Underuse, Misuse of Adjuvant Endocrine Therapy for Breast Cancer Has Decreased

Although beneficial, adjuvant endocrine therapy is not received by many patients for which it would be suitable.
Although beneficial, adjuvant endocrine therapy is not received by many patients for which it would be suitable.

Albeit underuse and misuse of adjuvant endocrine therapy for breast cancer has decreased since 2004, significant variation in care persists, according to a study published in JAMA Oncology.1

Multiple clinical trials have shown the clinical advantages of adjuvant endocrine therapy in terms of improving disease-free and overall survival; however, the concordance with adjuvant endocrine therapy guidelines as a measure of quality of care remains unclear.

To investigate temporal trends in, and factors associated with, receipt of adjuvant endocrine therapy for stage I to III breast cancer, researchers retrospectively analyzed data from 981,729 women with breast cancer included in the National Cancer Database from 2004 through 2013. Of those, 818,435 patients had hormone receptor (HR)-positive cancer and 163,294 had HR-negative tumors.

Among patients with HR-positive breast cancer, results showed that receipt of adjuvant endocrine therapy increased from 69.8% in 2004 to 82.4% in 2013, whereas receipt declined from 5.2% to 3.4% among women with HR-negative cancer.

Investigators found that hospital-level adherence, defined as 80% of patients or more with HR-positive cancer receiving adjuvant endocrine therapy, rose from 40.2% in 2004 to 69.2% in 2013, with receipt of therapy varying significantly by age, race, geographic location, and receptor status.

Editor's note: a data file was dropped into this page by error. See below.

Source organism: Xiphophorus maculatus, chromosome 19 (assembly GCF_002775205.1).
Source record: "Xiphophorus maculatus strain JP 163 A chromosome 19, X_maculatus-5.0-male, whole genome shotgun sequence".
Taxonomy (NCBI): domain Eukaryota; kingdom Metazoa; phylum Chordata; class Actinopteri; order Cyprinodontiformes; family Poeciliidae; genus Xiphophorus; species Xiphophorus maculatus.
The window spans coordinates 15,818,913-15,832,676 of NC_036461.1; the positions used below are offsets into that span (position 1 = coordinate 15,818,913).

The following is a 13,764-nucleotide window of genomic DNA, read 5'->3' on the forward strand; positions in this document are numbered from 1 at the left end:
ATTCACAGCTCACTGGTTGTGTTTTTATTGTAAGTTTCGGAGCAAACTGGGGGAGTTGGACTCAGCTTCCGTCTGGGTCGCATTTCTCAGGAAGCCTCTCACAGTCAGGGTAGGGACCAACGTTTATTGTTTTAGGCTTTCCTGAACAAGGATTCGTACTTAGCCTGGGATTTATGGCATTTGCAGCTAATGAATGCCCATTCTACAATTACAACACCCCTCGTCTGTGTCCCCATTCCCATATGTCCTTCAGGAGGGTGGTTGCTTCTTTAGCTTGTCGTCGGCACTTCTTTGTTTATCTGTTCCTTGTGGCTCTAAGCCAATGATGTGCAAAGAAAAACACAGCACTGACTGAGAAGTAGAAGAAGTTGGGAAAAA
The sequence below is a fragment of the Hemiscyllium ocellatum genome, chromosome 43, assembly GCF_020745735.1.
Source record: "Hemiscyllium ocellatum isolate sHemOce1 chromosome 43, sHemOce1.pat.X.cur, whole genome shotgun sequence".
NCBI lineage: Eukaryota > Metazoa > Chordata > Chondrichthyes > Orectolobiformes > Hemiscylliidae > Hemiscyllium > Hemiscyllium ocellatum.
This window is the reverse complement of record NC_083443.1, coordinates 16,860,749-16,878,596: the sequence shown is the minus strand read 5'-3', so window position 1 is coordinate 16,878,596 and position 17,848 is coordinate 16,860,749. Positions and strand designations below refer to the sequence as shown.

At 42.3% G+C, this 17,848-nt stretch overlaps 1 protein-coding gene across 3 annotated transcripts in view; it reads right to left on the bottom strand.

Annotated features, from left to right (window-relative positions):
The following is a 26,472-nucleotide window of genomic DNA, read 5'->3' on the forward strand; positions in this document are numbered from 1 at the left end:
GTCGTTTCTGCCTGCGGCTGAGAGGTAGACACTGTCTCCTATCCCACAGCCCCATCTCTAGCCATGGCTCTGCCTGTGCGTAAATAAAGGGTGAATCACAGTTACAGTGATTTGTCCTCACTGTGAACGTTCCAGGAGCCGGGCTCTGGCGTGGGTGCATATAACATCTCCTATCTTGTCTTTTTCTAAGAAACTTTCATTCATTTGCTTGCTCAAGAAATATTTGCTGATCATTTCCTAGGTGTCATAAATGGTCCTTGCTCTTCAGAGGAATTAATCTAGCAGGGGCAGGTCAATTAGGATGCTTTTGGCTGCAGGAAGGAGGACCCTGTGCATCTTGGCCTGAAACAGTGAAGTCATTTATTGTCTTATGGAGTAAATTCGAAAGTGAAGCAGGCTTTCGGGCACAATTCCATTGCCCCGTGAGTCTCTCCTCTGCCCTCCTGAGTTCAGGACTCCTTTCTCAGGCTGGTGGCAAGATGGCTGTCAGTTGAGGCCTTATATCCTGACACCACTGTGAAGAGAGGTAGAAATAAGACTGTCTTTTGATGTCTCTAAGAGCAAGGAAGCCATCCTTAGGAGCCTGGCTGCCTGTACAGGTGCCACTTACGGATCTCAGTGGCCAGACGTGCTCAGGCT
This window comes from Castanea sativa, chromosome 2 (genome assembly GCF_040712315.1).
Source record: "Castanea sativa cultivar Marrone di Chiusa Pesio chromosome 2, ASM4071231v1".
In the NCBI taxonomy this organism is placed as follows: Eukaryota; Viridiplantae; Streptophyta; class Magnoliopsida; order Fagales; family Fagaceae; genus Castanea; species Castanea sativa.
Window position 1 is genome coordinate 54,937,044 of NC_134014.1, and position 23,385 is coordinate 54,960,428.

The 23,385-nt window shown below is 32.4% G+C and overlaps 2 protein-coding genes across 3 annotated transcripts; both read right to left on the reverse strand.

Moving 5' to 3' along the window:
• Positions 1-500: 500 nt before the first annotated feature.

Specifically, patients aged 80 years or older; African American and Hispanic patients; patients residing in the West South Central, Mountain, and Pacific census regions; and patients with estrogen receptor̶negative and progesterone receptor̶positive cancer were significantly less likely to receive adjuvant endocrine therapy.

The involvement of surgery and radiotherapy were the factors most significantly associated with optimal use, highlighting the benefits of team-based care to support guideline-concordant therapy.

Because receipt of adjuvant endocrine therapy was associated with 29% reduced risk of death, 14,630 lives could have been saved over the 10-year period had all patients with HR-positive disease received postoperative endocrine therapy.

Reference

1. Daly B, Olopade OI, Hou N, et al. Evaluation of the quality of adjuvant endocrine therapy delivery for breast cancer care in the United States. JAMA Oncol. 2017 Feb 2. doi: 10.1001/jamaoncol.2016.6380 [Epub ahead of print]

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